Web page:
If your company has more than a few employees, you should have a social media policy. I’m not talking about a 400-page manual of restrictions and edicts. Rather, a document that serves as a reference point and guide for employees, helping them understand how social media affects their careers and the company.
Just yesterday I was sharing my opinion on how I though Groupon missed a big opportunity by rejecting Google’s buyout, primarily because I think Google will be able to enter the market and succeed just as well (if not better). Now, before the dust even settled on that debate, there’s news out that Facebook might be entering the mix too – albeit slightly differently.
Should an advertiser bid on competitor’s names in Google AdWords?
Some industries have learned to use social media for other reasons, primarily to keep people honest and look for fraud. Here’s a great article that sums up some of these case studies by Media Post:
Many social media phenomena, when dissected, are rather simple conceptual models. Facebook was nothing technically sophisticated, nor Twitter. There were unique and revolutionary, but certainly not scientific breakthroughs (social-economic impact aside).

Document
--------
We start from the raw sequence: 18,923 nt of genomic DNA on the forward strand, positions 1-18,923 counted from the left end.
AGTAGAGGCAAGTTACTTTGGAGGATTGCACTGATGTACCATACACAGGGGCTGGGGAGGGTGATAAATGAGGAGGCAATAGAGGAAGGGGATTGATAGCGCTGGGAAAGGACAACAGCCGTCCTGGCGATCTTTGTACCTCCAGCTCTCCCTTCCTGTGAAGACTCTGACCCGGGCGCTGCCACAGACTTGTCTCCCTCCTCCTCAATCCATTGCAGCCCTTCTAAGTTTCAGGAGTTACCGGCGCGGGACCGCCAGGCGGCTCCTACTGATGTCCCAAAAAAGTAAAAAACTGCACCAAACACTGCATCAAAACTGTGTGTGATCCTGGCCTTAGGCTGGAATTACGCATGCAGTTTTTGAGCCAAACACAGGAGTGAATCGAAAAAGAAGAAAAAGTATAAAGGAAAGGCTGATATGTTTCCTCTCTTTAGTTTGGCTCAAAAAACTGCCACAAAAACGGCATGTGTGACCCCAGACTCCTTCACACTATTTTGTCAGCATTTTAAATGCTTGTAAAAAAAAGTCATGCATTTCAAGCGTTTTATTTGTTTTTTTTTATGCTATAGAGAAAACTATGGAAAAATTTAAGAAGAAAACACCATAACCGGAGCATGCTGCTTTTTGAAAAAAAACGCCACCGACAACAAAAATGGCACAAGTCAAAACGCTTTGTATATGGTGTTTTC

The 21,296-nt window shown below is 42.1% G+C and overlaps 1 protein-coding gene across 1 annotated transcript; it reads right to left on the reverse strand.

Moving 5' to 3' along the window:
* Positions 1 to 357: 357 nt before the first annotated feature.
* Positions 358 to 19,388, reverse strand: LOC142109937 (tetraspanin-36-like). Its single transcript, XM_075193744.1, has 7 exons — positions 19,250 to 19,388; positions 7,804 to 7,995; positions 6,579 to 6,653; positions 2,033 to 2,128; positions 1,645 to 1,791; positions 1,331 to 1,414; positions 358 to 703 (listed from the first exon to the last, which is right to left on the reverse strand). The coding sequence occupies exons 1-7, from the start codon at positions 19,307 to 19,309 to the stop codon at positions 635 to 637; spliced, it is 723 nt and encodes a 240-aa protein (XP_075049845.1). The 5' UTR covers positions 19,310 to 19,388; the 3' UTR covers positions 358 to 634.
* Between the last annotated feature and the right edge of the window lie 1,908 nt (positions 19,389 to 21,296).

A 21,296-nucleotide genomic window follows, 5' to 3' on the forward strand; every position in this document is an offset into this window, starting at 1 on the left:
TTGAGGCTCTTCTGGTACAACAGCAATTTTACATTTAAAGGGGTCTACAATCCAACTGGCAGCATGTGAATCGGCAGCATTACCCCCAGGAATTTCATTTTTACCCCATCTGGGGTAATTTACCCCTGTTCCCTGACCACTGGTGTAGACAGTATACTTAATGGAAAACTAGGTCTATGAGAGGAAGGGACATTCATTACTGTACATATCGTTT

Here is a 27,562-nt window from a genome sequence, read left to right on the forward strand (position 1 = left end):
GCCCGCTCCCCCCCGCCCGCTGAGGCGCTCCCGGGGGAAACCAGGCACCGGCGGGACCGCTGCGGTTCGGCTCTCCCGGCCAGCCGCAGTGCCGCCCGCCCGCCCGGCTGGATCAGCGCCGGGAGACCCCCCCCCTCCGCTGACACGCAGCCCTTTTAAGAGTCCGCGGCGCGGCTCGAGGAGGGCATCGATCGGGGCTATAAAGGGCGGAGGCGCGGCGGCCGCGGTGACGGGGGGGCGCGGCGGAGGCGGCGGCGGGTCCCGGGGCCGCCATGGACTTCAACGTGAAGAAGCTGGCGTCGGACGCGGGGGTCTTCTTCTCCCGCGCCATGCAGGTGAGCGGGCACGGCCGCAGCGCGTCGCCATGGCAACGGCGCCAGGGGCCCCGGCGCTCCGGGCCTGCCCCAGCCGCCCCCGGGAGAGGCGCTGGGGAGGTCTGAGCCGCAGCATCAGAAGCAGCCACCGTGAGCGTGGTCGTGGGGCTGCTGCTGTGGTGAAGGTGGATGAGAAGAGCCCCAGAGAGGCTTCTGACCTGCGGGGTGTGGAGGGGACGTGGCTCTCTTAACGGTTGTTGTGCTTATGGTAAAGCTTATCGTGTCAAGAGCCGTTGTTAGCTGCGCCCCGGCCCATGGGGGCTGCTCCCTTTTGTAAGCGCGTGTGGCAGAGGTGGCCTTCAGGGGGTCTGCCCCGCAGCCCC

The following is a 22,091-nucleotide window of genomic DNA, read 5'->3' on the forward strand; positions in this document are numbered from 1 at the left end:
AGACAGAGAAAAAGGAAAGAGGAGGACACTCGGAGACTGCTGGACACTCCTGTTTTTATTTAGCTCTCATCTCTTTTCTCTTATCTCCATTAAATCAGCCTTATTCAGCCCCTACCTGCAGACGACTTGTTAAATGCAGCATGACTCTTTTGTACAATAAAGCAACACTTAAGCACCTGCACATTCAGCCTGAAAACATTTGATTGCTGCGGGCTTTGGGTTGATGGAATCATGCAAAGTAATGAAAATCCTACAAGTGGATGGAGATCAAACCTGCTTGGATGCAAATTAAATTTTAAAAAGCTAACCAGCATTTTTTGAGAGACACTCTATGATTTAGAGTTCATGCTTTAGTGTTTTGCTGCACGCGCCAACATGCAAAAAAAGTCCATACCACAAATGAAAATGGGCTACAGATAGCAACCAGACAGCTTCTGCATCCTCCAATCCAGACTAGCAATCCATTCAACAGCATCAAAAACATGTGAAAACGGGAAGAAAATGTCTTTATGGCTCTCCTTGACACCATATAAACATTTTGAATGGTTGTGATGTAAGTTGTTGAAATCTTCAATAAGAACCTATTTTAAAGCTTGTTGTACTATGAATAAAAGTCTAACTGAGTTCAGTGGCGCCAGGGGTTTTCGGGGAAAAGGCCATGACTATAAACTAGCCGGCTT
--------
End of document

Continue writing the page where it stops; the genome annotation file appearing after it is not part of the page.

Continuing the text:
I really agree with the fact that overall, far more emphasis will be placed on social media in 2011, but mainly to understand how to value it within the matrix of corporate priorities.
Recently, I’ve desired to use GA to track many of my other sites that I do not host (or have access to the source code). After doing some digging, I came across this post on how to add GA to your Facebook page.
As a marketing consultant, I am often asked/hired/consulted with regards to implementing a web site traffic analysis package.
One of my companies recently experienced a new type of scam on Craigslist.
Families really need to think twice about sending their children to private colleges, unless those families can pay the entire fees out of pocket with minimal debt.